It Was a Great Trip, Thanks

I have been traveling a LOT lately. In mid-February I took my youth group to Palermo, in Sicily, for our annual mission trip. After about two minutes at home, I took a brief jaunt to Denver to watch the Red Wings rekindle their great 90’s rivalry against the Avalanche in the outdoor Stadium Series game. Then I was back at home for three days before a friend and I left for vacation in Budapest and Prague. In case you’re wondering, I do normally travel more than the average American, but I do not ordinarily see eight countries within a month (U.S., Canada, the Netherlands, Italy, Hungary, Slovakia, Czech Republic, Germany).  It has been a whirlwind, and it’s not really over; in April I will head to Scotland, Northern Ireland, and Portugal on extended study leave. Racking up those frequent flyer miles.

While I’m back in the States, people keep asking me how my trip was, which is a nice pleasantry, except that I’m not sure how to answer. Usually I just respond, “Oh, it was great, thanks,” and that is about all most people want to hear. Half the time they’re not even sure which trip they’re asking about, which is understandable given the flurry of photos on my Facebook page. Distinguishing one old church from another is a challenge if you’re not actually there. Occasionally someone asks a little more. “Was Prague really as beautiful as they say?” “How well did you get around in English?” They’re simple questions. Yes, it is (but…more on that later). Very well, surprisingly.

But I find myself wanting to say more.

These were not simple trips. “It was great, I had so much fun” doesn’t encapsulate them. In fact, some parts of them were not fun at all, and they weren’t supposed to be. If you travel anywhere and that’s all you have to say, I think you’ve kind of missed the whole thing anyway, but maybe that’s just me. And most people don’t want to hear it. But in case you do, I’m trying to put a few thoughts here as they come back to me.

So, here’s the thing about Prague. It really is a gorgeous city, with the castle and cathedral perched on the hill over the river, a backdrop to the statues of the Charles Bridge and the blend of Gothic, Renaissance, and Baroque architecture in the buildings of the central city, all stunning by both day and night. The city is simultaneously adorable with its kiosks serving hot wine and pastries, and its cozy pubs and cafes. It would be very easy just to see that side of the city, to spend your time there charmed by the Old Town and lulled by steins of beer and platters of meat and dumplings.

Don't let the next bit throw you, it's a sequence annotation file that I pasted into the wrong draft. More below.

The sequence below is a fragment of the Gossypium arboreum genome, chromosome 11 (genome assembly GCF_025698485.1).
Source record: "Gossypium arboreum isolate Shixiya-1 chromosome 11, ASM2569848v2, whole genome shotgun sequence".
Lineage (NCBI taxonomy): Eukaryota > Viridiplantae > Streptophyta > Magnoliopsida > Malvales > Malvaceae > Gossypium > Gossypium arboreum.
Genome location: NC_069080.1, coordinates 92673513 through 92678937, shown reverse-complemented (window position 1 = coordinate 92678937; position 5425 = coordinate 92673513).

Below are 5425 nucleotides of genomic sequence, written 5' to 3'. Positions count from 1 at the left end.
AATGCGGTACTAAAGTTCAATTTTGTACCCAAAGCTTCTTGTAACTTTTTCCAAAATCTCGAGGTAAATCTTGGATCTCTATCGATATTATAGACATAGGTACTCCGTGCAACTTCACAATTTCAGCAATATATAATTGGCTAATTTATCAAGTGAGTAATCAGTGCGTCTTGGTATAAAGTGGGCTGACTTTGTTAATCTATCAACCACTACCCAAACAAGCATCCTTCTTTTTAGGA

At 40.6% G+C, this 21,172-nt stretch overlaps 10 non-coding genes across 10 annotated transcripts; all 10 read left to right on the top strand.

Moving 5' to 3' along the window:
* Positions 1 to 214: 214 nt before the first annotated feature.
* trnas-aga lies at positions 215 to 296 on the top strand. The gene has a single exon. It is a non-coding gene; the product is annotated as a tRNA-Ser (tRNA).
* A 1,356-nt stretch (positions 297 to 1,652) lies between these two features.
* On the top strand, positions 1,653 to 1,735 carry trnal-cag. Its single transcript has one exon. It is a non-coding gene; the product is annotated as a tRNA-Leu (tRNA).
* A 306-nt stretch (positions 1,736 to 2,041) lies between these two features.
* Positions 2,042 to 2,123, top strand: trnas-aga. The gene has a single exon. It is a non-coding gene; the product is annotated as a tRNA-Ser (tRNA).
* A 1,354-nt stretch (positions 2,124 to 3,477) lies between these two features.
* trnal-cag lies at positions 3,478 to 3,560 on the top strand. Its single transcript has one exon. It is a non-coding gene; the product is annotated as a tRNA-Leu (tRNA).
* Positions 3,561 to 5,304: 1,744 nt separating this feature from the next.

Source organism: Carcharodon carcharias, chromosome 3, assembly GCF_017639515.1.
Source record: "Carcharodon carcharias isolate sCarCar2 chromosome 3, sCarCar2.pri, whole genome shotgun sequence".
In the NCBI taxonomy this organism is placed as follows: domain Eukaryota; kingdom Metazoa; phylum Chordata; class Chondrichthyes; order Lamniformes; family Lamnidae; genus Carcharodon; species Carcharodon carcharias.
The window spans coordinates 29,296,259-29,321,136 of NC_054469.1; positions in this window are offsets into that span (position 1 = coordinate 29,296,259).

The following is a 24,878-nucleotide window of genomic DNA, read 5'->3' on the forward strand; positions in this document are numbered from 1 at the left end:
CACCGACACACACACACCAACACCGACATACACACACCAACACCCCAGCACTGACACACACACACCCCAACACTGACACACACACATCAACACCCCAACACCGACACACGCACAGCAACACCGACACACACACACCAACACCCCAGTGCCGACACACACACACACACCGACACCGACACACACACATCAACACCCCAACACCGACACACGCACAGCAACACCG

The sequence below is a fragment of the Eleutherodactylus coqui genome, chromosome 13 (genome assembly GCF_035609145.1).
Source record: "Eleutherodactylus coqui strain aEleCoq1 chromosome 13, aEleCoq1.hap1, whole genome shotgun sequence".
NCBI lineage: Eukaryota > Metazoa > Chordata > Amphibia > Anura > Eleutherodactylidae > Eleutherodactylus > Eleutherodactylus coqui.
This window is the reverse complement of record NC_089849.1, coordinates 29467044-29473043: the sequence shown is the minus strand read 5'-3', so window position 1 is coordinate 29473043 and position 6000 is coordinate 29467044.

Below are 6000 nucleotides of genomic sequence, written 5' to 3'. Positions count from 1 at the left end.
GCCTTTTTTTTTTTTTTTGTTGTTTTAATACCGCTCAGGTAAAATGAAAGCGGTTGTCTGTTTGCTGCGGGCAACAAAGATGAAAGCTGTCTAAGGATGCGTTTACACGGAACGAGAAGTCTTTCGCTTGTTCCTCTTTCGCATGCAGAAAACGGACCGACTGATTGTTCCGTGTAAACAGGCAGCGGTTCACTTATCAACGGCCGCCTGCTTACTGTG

But then someone mentions that not long ago, all the buildings were gray. Gray? Now they are a dignified but lively celebration of colors that seem like they must have always been that way. They were gray, we are told, until not long ago. If I had been born in the Czech Republic (which wasn’t the Czech Republic then), I would have known them as gray. Probably I would have lived, not in these glorious examples of centuries of architecture, but in one of the plain, concrete apartment buildings all around the city that all look the same.  We spent a day at Terezin Concentration Camp, and I can’t think of Prague without thinking of the stories of Nazi occupation. And then I can’t think of those WWII days without also hearing the stories of the Russian liberation of Prague, which led to decades of oppressive Communism – an interesting version of liberation. And then I remember the faces of the people there, especially the older people, who seldom look you in the eye and seem suspicious of strangers.

I had an amazing time in Prague. I saw the grave of St. Wenceslas (of Good King fame), felt my jaw drop at the Cathedral of St. Vitus, laughed with new friends late into the nights, and had the best beer tasting tour I’ve ever seen. And I felt the painful history and challenging present beyond all the pretty buildings.

Hungary shares much of this history of occupation and dictatorship, although their form of Communism was apparently less restrictive for a time after Stalin’s death.  We spent our time in Budapest visiting astoundingly beautiful churches and castles and experiencing their famous hot springs. We rode a funicular, took a boat tour on the Danube, and busted our guts laughing at British guys on a stag trip. But I will also remember the prevalence of visible homelessness, and the stories of how little the average citizen makes there vs. what average housing costs. I had a great time, but I also learned some intense lessons about human frailty and oppression.

I suppose these are unusual things to think about on vacation, but I guess I’ve learned by now that I’m not really wired for all-inclusive resorts that keep me insulated from the realities of the world (although I did go to one once, and it was fun for a couple of days, until it became creepy that I was seeing no one who actually lived there). Don’t get me wrong, I like seeing and doing frivolous things. But I’m also glad that I spent some of my vacation pondering the rise of Nazism, for example, because that’s the kind of thing that makes me more aware of what is happening in my own context.

On that note, stay tuned for my next post, tentatively titled: “I’m not saying Trump is Hitler, but…”



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